Tuesday, November 09, 2004

How the... 

Siva Vaidhyanathan, contributing over at Altercation, makes a great point:

Looking back over the past six months, one thing continues to amaze me: Bush ran as if he were the challenger and Kerry were the incumbent. It was Kerry's Vietnam record that got twisted so tight that my doctor could not tell what was true and what was not. It was Kerry's "liberal" Senate record that became questionable, troublesome. It was Kerry's statements about the war that generated angst on the talk shows, not Bush's (even though he clearly said he could not win the War on Terror, the statement quickly lost its currency as attacks on Kerry mounted). No one seemed too interested in the fact that Bush had a horrible record in every area of policy. No one seemed to care that Bush failed to live up to the promises that got him appointed in the first place. Bush's acceptance speech at the convention did not seem to acknowledge that he had in fact been president for four years and had not really moved on major (i.e. "compassionate") elements of his agenda in all that time. Kerry tried but failed to turn the focus around to Bush's record. Bush's failures were old news. So they were no news.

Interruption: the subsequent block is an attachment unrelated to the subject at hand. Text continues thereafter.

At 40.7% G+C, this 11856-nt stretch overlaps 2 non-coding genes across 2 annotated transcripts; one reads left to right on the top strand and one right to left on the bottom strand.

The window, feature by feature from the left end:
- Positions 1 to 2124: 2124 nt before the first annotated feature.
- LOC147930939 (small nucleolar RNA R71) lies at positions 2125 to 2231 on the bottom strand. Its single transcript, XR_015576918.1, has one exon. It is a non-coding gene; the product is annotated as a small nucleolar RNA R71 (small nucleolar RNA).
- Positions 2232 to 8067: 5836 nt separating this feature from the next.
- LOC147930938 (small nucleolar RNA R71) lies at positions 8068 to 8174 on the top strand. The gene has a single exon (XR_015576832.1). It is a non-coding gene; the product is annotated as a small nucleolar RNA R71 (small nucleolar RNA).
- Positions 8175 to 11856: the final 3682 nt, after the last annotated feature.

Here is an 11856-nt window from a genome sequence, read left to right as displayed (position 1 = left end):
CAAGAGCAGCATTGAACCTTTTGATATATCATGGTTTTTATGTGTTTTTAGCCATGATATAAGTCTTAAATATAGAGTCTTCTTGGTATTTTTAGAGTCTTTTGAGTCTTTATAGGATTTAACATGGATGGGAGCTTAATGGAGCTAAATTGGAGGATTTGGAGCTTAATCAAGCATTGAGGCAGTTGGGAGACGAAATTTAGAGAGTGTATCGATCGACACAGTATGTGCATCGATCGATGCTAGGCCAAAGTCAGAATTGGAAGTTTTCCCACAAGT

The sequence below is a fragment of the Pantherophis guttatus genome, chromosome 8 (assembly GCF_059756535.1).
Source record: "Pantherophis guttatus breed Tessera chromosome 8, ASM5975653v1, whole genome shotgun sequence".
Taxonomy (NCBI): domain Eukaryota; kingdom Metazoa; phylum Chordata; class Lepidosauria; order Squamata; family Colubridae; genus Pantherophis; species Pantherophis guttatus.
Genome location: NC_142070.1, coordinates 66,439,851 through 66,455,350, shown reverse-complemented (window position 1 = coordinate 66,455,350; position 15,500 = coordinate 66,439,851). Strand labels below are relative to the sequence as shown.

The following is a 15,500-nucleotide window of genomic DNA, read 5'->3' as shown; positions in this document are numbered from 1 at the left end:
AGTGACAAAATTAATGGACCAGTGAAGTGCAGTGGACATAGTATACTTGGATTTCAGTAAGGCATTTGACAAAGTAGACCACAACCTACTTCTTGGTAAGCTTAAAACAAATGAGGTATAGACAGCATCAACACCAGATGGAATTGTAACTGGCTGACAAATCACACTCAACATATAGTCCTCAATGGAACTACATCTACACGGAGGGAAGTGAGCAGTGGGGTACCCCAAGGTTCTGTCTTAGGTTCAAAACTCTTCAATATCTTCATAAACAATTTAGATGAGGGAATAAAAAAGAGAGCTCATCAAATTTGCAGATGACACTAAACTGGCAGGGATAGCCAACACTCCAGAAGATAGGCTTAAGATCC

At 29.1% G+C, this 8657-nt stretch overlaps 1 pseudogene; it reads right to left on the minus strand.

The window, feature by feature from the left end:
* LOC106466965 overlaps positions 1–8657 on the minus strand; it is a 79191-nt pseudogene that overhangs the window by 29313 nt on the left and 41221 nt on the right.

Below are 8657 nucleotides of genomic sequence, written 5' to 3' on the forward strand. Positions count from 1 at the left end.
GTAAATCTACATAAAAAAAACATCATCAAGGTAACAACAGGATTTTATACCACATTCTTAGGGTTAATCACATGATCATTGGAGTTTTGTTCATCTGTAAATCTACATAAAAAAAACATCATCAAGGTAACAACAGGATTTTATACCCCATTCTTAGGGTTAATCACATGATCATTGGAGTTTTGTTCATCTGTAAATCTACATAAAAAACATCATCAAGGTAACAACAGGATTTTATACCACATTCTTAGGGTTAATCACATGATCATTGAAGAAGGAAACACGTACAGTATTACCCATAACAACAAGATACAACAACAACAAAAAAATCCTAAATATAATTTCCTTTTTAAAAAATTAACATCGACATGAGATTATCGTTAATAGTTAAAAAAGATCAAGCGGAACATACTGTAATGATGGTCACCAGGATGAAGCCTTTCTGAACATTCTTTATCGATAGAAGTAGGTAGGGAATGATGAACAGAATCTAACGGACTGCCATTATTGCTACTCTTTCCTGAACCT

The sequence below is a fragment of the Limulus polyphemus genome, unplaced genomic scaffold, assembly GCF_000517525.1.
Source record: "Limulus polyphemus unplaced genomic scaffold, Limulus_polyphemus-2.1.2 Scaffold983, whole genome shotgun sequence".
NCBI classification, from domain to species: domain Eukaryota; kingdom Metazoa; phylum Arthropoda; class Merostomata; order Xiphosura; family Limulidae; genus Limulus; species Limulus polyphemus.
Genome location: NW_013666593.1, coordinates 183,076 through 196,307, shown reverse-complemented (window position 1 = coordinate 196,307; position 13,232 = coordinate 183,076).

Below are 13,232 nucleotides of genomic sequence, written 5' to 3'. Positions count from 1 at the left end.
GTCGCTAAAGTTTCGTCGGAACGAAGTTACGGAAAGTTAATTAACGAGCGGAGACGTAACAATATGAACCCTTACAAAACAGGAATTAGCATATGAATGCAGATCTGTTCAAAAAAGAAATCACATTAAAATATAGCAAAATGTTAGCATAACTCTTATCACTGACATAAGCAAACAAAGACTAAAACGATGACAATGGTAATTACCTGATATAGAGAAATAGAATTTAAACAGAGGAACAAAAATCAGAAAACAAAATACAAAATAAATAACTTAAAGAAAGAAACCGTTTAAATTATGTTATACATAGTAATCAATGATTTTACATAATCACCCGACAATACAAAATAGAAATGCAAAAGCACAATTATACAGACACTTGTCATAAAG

The Daily Mirror agrees.


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